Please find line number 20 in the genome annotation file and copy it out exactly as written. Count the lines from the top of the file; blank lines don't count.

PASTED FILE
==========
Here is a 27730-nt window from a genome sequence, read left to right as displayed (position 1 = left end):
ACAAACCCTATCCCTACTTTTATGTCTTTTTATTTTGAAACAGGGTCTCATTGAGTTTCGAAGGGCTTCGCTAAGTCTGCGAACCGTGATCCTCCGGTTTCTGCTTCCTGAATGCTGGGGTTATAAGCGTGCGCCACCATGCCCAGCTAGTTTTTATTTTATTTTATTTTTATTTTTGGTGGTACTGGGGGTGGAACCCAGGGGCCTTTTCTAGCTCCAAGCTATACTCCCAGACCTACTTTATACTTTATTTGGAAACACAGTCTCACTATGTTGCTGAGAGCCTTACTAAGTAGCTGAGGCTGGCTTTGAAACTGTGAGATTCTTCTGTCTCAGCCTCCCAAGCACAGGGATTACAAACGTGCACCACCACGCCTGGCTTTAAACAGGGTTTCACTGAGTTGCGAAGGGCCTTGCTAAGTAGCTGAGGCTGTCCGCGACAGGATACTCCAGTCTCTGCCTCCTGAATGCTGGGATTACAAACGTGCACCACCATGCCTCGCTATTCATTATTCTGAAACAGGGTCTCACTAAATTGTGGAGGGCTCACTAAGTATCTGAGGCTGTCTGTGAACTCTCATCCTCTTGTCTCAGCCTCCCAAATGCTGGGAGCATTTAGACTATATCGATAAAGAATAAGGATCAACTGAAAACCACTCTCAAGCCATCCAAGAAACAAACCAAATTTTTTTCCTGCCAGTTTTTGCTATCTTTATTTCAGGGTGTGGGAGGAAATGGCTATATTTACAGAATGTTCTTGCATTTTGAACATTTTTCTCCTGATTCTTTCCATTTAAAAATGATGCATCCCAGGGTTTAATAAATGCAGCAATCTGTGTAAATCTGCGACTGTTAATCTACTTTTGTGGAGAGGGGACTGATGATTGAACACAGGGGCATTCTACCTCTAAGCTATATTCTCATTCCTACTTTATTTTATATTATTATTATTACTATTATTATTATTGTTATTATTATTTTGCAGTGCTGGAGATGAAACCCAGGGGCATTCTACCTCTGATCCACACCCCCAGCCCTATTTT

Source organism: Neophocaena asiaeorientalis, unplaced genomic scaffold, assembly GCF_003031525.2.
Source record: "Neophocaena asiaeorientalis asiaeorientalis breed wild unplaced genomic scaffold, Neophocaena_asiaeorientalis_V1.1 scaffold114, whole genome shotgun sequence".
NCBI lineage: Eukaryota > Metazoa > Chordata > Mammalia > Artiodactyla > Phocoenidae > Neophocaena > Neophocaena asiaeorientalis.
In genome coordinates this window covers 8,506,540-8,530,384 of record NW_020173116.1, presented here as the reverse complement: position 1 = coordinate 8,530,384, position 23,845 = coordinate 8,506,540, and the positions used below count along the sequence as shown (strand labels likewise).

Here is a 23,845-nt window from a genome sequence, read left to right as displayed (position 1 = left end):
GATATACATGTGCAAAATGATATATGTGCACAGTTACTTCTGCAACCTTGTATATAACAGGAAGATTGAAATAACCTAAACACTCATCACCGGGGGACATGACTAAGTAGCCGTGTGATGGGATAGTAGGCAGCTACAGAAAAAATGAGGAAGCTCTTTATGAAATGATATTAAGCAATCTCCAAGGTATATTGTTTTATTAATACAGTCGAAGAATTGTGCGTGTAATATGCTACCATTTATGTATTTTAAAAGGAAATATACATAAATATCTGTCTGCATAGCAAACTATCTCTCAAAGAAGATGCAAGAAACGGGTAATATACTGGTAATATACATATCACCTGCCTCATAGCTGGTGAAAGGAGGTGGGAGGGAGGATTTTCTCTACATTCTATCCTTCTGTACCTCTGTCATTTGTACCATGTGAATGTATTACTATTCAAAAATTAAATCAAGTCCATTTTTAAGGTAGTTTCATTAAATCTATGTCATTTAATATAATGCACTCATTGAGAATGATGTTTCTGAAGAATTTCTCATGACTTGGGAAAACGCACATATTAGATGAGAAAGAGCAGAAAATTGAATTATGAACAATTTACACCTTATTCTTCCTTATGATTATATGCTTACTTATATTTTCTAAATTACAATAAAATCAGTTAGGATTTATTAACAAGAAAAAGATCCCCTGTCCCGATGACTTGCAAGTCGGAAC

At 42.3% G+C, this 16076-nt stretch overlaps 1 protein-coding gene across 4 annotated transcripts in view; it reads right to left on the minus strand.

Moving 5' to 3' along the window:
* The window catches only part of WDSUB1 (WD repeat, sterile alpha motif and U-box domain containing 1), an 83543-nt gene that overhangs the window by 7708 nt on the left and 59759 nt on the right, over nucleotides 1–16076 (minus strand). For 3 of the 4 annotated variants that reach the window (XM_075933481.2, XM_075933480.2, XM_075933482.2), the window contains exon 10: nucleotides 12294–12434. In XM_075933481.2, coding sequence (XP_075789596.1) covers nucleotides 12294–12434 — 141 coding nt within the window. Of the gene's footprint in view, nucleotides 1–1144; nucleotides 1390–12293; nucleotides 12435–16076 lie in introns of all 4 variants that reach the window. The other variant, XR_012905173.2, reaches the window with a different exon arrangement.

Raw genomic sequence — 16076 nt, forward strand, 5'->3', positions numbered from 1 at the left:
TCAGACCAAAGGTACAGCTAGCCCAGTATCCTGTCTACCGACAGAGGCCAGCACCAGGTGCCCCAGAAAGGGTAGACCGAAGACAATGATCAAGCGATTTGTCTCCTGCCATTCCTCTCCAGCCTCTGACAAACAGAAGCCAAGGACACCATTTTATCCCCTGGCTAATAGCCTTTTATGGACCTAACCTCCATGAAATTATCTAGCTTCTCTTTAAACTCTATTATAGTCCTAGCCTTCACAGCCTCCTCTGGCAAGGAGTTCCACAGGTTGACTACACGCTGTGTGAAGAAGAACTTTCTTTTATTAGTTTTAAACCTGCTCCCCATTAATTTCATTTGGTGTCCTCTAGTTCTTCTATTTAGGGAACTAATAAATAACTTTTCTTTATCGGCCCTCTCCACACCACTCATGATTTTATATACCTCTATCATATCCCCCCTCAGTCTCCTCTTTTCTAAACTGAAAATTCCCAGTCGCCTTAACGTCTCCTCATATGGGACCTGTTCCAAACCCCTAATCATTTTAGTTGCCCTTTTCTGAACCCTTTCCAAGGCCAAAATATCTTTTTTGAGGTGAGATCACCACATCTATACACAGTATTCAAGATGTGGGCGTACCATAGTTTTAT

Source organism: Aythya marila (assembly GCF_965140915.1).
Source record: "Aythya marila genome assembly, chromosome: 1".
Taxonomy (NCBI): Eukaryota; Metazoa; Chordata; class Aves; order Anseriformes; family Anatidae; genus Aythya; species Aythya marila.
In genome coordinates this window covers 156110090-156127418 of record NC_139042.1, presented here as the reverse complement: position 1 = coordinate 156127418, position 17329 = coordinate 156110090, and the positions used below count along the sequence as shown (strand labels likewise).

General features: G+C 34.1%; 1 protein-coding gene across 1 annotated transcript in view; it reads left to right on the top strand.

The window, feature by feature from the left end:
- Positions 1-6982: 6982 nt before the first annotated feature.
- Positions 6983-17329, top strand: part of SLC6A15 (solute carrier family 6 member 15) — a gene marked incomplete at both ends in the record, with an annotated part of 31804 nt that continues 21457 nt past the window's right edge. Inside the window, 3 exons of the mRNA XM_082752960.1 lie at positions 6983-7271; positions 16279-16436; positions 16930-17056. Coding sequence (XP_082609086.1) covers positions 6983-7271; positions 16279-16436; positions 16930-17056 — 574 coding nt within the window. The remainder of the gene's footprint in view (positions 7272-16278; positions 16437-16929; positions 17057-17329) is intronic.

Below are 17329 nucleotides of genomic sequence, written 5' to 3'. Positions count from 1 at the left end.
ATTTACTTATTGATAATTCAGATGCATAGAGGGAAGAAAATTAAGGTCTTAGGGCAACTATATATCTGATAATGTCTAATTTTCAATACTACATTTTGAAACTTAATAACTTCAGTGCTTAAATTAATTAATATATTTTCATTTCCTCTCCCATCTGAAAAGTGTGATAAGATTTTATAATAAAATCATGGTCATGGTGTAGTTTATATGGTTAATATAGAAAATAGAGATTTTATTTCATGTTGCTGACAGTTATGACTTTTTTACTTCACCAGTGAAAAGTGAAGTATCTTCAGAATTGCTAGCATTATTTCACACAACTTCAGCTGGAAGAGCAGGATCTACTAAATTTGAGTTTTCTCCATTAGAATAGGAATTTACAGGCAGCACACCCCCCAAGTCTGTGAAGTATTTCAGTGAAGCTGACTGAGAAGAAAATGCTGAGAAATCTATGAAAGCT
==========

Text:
- Positions 1-6982: 6982 nt before the first annotated feature.